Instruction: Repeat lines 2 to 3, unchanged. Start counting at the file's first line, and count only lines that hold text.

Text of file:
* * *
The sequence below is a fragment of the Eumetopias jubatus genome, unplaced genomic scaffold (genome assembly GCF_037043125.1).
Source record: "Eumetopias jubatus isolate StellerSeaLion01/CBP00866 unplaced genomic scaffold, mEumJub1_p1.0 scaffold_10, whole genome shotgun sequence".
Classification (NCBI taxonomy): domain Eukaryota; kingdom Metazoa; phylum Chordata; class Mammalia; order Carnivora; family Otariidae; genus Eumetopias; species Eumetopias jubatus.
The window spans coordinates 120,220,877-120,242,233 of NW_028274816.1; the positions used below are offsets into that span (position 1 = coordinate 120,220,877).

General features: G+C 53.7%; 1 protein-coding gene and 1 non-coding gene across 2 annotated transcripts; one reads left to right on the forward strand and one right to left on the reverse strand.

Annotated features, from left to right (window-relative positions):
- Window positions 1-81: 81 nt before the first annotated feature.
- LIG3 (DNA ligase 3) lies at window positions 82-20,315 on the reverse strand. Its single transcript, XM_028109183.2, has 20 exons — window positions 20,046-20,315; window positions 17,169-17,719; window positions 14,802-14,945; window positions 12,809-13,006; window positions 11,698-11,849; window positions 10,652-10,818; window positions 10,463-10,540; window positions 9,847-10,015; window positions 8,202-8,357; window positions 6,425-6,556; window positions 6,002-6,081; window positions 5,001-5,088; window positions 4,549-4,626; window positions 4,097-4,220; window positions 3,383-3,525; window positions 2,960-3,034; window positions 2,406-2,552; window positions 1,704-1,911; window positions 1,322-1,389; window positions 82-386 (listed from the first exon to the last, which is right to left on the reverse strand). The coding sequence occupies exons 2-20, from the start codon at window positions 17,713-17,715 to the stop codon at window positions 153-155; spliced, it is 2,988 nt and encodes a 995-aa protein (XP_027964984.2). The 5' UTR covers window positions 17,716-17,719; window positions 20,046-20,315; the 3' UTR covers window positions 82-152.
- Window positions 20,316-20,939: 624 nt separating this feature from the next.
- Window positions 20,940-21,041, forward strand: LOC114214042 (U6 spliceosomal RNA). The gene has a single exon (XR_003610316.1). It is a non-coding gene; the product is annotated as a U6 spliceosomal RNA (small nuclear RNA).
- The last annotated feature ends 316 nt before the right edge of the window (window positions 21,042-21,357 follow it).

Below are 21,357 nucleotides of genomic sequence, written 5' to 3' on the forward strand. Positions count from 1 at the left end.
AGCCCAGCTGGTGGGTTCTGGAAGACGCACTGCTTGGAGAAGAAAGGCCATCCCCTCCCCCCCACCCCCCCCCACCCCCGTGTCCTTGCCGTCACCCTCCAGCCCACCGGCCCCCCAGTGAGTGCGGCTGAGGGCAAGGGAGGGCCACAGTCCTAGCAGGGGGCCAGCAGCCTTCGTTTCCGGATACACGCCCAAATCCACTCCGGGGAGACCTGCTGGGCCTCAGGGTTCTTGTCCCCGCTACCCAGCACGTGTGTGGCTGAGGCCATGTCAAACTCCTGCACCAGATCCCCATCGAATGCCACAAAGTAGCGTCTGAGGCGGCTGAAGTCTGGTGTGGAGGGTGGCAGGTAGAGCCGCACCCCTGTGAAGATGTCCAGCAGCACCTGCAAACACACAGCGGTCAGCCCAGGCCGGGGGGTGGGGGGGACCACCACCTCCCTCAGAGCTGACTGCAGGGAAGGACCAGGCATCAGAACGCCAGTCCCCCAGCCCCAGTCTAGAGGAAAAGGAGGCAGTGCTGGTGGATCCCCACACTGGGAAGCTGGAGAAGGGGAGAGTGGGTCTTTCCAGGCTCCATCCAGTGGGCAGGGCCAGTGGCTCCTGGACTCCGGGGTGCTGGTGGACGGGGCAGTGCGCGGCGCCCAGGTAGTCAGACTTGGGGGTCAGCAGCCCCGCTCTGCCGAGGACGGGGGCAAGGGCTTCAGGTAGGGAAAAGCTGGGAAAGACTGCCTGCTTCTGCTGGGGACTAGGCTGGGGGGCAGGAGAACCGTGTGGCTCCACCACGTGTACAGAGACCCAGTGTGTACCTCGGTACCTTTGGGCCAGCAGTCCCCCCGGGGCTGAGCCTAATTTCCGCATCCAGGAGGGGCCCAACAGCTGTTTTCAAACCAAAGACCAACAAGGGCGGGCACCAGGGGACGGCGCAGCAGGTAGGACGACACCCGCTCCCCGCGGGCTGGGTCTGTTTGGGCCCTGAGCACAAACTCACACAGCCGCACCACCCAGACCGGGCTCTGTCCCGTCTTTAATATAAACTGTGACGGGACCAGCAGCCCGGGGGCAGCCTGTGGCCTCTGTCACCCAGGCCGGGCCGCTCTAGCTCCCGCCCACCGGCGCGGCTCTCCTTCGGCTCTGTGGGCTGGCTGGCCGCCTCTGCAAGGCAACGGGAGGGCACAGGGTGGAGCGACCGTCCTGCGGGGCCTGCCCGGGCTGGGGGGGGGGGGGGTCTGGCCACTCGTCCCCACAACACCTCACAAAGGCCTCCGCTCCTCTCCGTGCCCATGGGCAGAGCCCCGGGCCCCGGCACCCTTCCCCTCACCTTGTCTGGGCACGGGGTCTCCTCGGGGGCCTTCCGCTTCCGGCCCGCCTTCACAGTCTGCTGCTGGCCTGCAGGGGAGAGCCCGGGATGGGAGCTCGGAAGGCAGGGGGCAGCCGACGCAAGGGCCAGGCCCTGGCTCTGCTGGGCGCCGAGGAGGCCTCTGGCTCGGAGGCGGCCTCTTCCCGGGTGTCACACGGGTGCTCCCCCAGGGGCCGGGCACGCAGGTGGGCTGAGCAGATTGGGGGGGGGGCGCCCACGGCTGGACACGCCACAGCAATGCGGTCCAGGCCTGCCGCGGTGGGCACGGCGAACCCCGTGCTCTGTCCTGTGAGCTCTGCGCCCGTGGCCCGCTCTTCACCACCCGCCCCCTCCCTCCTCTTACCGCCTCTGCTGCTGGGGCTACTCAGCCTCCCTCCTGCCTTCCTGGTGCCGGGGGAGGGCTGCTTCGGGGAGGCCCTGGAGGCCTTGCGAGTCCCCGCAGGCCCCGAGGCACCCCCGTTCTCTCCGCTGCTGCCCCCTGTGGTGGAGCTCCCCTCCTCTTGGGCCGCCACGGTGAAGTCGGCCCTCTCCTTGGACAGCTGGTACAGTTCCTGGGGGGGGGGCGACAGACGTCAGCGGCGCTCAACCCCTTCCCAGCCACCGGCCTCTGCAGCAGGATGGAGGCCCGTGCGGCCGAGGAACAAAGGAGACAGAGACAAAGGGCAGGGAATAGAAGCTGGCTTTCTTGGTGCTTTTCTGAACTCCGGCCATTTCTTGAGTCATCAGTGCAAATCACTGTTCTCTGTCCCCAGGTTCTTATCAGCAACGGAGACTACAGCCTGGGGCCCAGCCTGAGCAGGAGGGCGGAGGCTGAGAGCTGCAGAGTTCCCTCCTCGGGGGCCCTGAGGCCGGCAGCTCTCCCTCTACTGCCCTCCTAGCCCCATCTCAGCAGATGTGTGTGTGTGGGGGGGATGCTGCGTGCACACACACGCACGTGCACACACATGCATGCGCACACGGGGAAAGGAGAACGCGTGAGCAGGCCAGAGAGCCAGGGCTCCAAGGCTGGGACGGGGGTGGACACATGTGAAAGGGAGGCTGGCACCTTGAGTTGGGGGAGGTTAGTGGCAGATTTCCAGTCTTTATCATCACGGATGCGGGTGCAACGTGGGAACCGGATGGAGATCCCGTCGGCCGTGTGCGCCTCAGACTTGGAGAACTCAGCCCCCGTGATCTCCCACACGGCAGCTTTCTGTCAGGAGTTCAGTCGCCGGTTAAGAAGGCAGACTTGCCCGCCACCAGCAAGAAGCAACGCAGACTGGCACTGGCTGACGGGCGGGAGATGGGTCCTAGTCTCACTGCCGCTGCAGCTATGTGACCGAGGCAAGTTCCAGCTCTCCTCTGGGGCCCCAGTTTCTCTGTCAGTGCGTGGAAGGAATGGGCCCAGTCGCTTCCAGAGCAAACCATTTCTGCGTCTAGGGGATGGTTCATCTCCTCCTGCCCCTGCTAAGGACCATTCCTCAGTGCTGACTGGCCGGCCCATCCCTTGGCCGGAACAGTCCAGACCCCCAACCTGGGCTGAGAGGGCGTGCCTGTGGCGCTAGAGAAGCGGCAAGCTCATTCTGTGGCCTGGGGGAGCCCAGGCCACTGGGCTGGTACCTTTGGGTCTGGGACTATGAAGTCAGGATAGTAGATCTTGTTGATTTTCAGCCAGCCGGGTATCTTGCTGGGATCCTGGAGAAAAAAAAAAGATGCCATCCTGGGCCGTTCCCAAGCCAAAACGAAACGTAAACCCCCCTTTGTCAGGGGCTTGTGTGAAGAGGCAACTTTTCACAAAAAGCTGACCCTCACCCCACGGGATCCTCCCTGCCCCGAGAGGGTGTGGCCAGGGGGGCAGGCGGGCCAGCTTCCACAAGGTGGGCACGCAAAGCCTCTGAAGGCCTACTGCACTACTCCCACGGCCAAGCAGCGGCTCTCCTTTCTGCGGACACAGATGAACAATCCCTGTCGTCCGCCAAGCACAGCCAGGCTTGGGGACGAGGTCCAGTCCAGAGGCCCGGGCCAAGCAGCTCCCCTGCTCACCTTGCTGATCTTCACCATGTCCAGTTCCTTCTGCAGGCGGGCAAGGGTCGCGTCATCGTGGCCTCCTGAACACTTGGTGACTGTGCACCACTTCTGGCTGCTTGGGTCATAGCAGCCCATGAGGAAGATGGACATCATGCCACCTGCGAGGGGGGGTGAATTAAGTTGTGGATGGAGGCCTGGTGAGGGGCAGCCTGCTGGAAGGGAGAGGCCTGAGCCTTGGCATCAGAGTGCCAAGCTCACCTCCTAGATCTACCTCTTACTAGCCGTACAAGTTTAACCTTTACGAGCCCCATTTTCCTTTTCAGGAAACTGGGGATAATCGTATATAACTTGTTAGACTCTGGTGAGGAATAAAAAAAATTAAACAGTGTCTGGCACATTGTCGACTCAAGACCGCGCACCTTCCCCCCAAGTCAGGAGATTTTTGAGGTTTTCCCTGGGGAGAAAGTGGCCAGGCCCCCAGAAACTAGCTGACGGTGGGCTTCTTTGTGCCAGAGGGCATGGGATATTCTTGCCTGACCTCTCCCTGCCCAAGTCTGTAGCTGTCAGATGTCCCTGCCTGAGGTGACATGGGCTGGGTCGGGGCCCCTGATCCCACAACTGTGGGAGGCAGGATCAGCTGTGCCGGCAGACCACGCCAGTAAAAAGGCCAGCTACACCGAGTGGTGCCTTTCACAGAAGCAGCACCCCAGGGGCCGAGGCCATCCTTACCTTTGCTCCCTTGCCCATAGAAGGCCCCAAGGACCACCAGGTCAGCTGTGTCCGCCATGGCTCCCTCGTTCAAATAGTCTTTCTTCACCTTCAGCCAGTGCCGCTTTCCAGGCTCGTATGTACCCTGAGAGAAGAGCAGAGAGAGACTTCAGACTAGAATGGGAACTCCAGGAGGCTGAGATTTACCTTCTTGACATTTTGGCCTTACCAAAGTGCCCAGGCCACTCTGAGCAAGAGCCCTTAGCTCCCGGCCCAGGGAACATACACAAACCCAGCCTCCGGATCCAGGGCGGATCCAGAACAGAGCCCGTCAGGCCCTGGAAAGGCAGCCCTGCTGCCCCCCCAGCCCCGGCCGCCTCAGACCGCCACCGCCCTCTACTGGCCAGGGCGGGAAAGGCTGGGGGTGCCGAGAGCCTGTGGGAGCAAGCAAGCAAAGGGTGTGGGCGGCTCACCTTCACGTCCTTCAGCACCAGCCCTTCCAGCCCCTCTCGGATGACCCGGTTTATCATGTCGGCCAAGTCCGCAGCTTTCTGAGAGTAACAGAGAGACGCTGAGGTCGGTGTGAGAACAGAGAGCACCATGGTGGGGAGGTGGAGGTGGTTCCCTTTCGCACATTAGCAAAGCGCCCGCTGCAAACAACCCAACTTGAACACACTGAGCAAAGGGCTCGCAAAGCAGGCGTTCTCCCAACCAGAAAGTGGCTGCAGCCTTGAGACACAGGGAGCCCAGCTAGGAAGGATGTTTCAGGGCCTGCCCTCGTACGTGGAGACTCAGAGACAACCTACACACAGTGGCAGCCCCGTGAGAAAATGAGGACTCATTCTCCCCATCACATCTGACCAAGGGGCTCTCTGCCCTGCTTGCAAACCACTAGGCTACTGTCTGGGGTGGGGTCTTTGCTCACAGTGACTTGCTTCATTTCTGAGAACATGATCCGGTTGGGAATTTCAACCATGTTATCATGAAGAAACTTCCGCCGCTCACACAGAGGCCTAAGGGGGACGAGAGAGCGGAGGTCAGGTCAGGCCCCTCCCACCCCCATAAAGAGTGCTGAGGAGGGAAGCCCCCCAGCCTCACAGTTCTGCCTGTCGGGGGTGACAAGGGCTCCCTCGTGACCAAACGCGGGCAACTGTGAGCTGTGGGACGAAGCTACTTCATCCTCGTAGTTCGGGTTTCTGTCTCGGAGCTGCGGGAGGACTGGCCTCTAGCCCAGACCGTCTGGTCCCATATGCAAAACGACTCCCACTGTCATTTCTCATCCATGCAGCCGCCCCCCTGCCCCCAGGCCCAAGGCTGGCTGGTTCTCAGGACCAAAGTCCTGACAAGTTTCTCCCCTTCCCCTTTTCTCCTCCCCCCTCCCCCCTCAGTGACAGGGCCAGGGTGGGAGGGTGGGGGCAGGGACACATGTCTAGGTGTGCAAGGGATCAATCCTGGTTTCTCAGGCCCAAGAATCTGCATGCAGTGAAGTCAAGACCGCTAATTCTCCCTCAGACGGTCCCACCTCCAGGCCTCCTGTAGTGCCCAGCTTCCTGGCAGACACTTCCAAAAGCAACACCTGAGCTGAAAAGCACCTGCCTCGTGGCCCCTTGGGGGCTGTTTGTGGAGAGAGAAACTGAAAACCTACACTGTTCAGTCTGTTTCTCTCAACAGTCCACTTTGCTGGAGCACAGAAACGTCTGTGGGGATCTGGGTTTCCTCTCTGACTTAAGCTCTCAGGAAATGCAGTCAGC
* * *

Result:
Source record: "Eumetopias jubatus isolate StellerSeaLion01/CBP00866 unplaced genomic scaffold, mEumJub1_p1.0 scaffold_10, whole genome shotgun sequence".
Classification (NCBI taxonomy): domain Eukaryota; kingdom Metazoa; phylum Chordata; class Mammalia; order Carnivora; family Otariidae; genus Eumetopias; species Eumetopias jubatus.